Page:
Zoologist, media consultant, and science writer, Dr Karl Shuker is also one of the best known cryptozoologists in the world. He is the author of such seminal works as Mystery Cats of the World (1989), The Lost Ark: New and Rediscovered Animals of the 20th Century (1993; greatly expanded in 2012 as The Encyclopaedia of New and Rediscovered Animals), Dragons: A Natural History (1995), In Search of Prehistoric Survivors (1995), The Unexplained (1996), From Flying Toads To Snakes With Wings (1997), Mysteries of Planet Earth (1999), The Hidden Powers of Animals (2001), The Beasts That Hide From Man (2003), Extraordinary Animals Revisited (2007), Dr Shuker's Casebook (2008), Karl Shuker's Alien Zoo: From the Pages of Fortean Times (2010), Cats of Magic, Mythology, and Mystery (2012), Mirabilis: A Carnival of Cryptozoology and Unnatural History (2013), Dragons in Zoology, Cryptozoology, and Culture (2013), The Menagerie of Marvels (2014), A Manifestation of Monsters (2015), Here's Nessie! (2016), and what is widely considered to be his cryptozoological magnum opus, Still In Search Of Prehistoric Survivors (2016) - plus, very excitingly, his first two long-awaited, much-requested ShukerNature blog books (2019, 2020).

Dr Karl Shuker's Official Website - http://www.karlshuker.com/index.htm

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IMPORTANT: To view a complete, regularly-updated listing of my Starsteeds blog's poetry and other lyrical writings (each one instantly clickable), please click HERE!

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Tuesday, 3 November 2009


I'm happy to say that my poetry book, Star Steeds and Other Dreams, is now in print and can be purchased from Amazon, directly from its publisher CFZ Press, and by order via all good bookshops. Consequently, I'd like to take this opportunity to thank Jon very sincerely for enabling this long-held hope of mine - to see my poetry published one day - to come true.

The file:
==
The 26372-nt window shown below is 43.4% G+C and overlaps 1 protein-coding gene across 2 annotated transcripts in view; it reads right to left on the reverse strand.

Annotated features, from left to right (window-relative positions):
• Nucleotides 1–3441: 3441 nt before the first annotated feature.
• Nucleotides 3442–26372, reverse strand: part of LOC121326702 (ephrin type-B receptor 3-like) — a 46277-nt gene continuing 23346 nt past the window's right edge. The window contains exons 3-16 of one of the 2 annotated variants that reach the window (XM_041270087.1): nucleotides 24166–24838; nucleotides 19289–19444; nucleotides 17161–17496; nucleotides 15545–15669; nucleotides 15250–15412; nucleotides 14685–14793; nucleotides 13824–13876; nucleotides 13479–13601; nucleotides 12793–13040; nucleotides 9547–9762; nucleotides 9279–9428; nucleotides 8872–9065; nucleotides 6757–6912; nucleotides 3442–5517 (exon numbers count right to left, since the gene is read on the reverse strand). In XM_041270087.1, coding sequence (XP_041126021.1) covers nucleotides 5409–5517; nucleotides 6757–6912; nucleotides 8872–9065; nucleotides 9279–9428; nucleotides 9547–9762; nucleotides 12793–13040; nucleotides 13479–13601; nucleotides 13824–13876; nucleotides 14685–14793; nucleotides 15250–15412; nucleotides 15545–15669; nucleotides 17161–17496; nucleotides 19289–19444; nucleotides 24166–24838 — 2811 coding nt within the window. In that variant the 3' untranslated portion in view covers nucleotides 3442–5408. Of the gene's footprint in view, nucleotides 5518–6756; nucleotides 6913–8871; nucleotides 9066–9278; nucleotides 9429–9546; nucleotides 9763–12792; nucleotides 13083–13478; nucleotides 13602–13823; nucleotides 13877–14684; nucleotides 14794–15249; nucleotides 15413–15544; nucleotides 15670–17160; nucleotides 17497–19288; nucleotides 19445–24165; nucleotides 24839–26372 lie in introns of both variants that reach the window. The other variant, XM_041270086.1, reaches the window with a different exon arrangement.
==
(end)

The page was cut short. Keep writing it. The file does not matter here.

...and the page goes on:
As my book contains some cryptozoologically-relevant poems, normally I would have included one here, to launch it. Reading through its contents, however, I was reminded that there was a far more relevant poem - bearing in mind that this forthcoming weekend sees Remembrance Sunday. Consequently, although this blog is typically devoted to mystery beasts and the like, I hope that you will forgive my deviating from the norm, just this once, in order to pay my respects to all of the brave men and women in England and elsewhere throughout the world during wartime who have sacrificed so much:

The symbolic association of the poppy with the remembrance of those who fought and fell during wartime is very potent, and is one that I sought to capture and honour in the following poem – my own tribute to those brave heroes who gave their lives so that we could live ours. May we never forget them, and the sacrifice that they made for all of us.


Far through the countryside’s languorous dreaming
Strolled I one morning in summertime past,
Wondering why this enrapturing vista
Couldn’t unchanging forever more last.

And as I gazed o’er its velvet-gowned valleys,
There lay a poppy field, burnished and bright;
Scarlet heads tossing on stems green and slender,
Swaying round ever to meet the sun’s light.

Crimson and fiery as dancing infernos,
Eyes filled with darkness like eveningtide’s shades,
Peering through petals emblazoned with ruby,
Outwards forever to sunlight displayed.

And as I stood there, their message came softly,
Brought by the zephyr on swift wings of Love;
For, as I listened, their spirits drew nearer,
Borne ’neath the cloudbanks of Heaven above.